Read John 2:1-25. Jesus turned water into wine (his first miracle) using jars that were used for Jewish ritual purification. Do you see any significance to using these jars? How was Jesus’ way better than the rigid, repressive ritual system of the Jews of that time? What upset Jesus about the Temple practices of selling sacrificial animals and changing foreign monies? Do you find Jesus’ actions surprising? What message was he sending to the religious leaders in Jerusalem? What would their reaction have been? Reread verse 25. What does this verse say to you?
Read John 3:1-36. Nicodemus was a leader of the Pharisees. Why did Nicodemus come to Jesus at night? What did Nicodemus saying, “…we know that you are a teacher who has come from God” imply? Do you think Nicodemus’ talk with Jesus changed him? What makes you think so (see John 7:45-52; John 19:38-42)? What does “born again” mean to you? John said, “A person can receive only what is given them from heaven.” Has this been true for you? What does this say about our need for humility in the wake of our successes?
Read John 4:1-30. Although women usually came to the wells together, this woman came alone. Why? With that in mind, when Jesus offered living water that would become “a spring of water welling up to eternal life,” what reaction would you have expected her to have? Do most Christians have a similar hopeful reaction, knowing that, without Christ, their sins will keep them from eternal life? Jesus said it wasn’t important where we worship, but rather that we worship “in spirit and in truth.” What does this mean? Why is there value in worshipping together whenever possible?
Read John 4:31-54. John did not only tell us that people came to believe, but reported why the people believed. Briefly share why each of you believe in Jesus. What have you seen, heard, read or felt that has strengthened your belief?
From last week: As you went through last week, did you do your best to live out the admonition to “love others as you love yourself”? Did you mentally project yourself into their situations? Were you concerned about their well-being, while not ignoring your own? Did you, as much as is possible, offer others the support they needed? Did you do this especially for those you have not been especially friendly with? Please share with the group whatever you experienced.
FOR ADDITIONAL INSIGHT
From Pastor Hamilton’s sermon of February 24, 2013:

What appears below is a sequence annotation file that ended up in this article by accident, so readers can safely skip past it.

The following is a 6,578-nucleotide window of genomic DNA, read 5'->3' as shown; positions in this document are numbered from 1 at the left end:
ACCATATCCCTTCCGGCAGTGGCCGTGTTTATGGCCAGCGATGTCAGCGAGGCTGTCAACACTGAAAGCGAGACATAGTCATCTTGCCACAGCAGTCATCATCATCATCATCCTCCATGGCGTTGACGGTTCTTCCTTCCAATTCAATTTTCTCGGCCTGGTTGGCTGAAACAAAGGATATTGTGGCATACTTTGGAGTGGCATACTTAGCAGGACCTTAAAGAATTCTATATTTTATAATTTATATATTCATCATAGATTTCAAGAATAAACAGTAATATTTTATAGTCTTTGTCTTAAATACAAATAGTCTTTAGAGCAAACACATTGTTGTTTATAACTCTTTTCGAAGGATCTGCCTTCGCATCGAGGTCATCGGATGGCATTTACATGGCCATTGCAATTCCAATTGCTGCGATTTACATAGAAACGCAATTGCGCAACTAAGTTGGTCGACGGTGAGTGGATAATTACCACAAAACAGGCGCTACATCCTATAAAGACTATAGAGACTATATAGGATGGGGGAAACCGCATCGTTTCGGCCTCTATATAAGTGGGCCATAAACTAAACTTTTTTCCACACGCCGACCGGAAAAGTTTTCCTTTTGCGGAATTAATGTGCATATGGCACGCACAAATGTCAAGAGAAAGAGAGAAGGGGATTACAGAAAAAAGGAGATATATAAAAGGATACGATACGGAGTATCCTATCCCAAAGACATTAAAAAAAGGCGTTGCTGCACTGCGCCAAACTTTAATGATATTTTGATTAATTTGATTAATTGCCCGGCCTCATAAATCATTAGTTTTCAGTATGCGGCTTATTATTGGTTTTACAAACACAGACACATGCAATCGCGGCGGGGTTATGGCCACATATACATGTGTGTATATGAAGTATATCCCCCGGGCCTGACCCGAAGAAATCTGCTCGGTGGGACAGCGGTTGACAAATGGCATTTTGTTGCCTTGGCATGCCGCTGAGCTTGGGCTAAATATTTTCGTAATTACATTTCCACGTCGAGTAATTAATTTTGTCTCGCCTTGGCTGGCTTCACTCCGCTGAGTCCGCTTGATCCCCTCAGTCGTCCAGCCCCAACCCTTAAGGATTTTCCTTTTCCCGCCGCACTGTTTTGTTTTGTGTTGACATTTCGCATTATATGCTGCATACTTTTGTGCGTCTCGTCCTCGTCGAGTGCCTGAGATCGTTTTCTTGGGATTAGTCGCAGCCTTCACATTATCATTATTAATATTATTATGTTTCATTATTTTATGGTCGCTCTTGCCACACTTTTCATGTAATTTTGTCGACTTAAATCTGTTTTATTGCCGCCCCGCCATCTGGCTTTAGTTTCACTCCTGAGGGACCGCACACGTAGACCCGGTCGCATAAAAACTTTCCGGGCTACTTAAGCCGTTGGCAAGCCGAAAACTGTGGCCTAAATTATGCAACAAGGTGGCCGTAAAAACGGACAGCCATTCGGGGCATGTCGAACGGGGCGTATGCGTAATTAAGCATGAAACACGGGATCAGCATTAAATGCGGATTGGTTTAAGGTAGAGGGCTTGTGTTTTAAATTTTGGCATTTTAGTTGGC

Let’s jump in with the big idea, the premise of the entire gospel, that Jesus embodies God’s Word. “In the beginning was the Word, and the Word was with God, and the Word was God. He was in the beginning with God…And the Word became flesh and lived among us, and we have seen his glory, the glory as of a father’s only son, full of grace and truth…No one has ever seen God. It is God the only Son, who is close to the Fathers heart, who has made him known.”
The Greek word used by John for the Word is LOGOS. It is the root of our words Logic and Logical. The Stoics spoke of the Logos as the mind and purpose of God that permeated all of creation. John says that this Word he is about to tell us about was in the beginning, was with God, and was God. He goes on to say: “All things came into being through him, and without him not one thing came into being.” Remember, in Genesis, God speaks and creation happens: “And God said, ‘Let there be light!’ and there was light, and God saw that it was good.” This Word is the heart, character, will and mind of God. It is the Logic that created the cosmos. It is by this logic that we “live and move and have our being.”
So far no philosopher or theologian of the first century would object to what John has said. Jews and Greeks would agree that the universe is logical, and that its logic is the mind of God. God is logical. Further, God desires to speak to us. The premise of the Bible is that the God who created the universe wants to be known by human beings. Again, few in the first century would have debated this lofty and powerful statement.
But then we come to verse 14 and John makes his outlandish claim: “And the Word became flesh and lived among us, and we have seen his glory, the glory as of a father’s only son, full of grace and truth.” As he begins his gospel on the life of Jesus, John is telling us that God’s heart, mind, logic, will and desire to reveal himself to the human race has been wrapped in human flesh, coming to us as a person, in Jesus Christ!
He’ll end his prologue restating the claim, “No one has ever seen God. It is God the only Son, who is close to the Fathers heart, who has made him known.”
We call this the doctrine of the incarnation. “Incarnate” means to enflesh. John does not tell us how this happens—that Jesus embodies God’s word. The church would spend the next three hundred years working out how to express Jesus’ divinity and his humanity, and the nature of the Trinity. John’s not concerned about that—he is concerned that you know that everything else he will say in this book about Jesus is pointing to who God is and what God is like.
Human beings have always believed in God, but what is this God like? Prophets and lawgivers and preachers have tried to describe God based upon their experiences of God and their own logic. But in Jesus, God stepped into our world. The Word became flesh and lived among us, full of grace and truth. This is why Jesus is so central to our faith as Christians. His birth, life, teachings, miracles, death and resurrection answer the questions, “Who is God? What does God expect of us?”…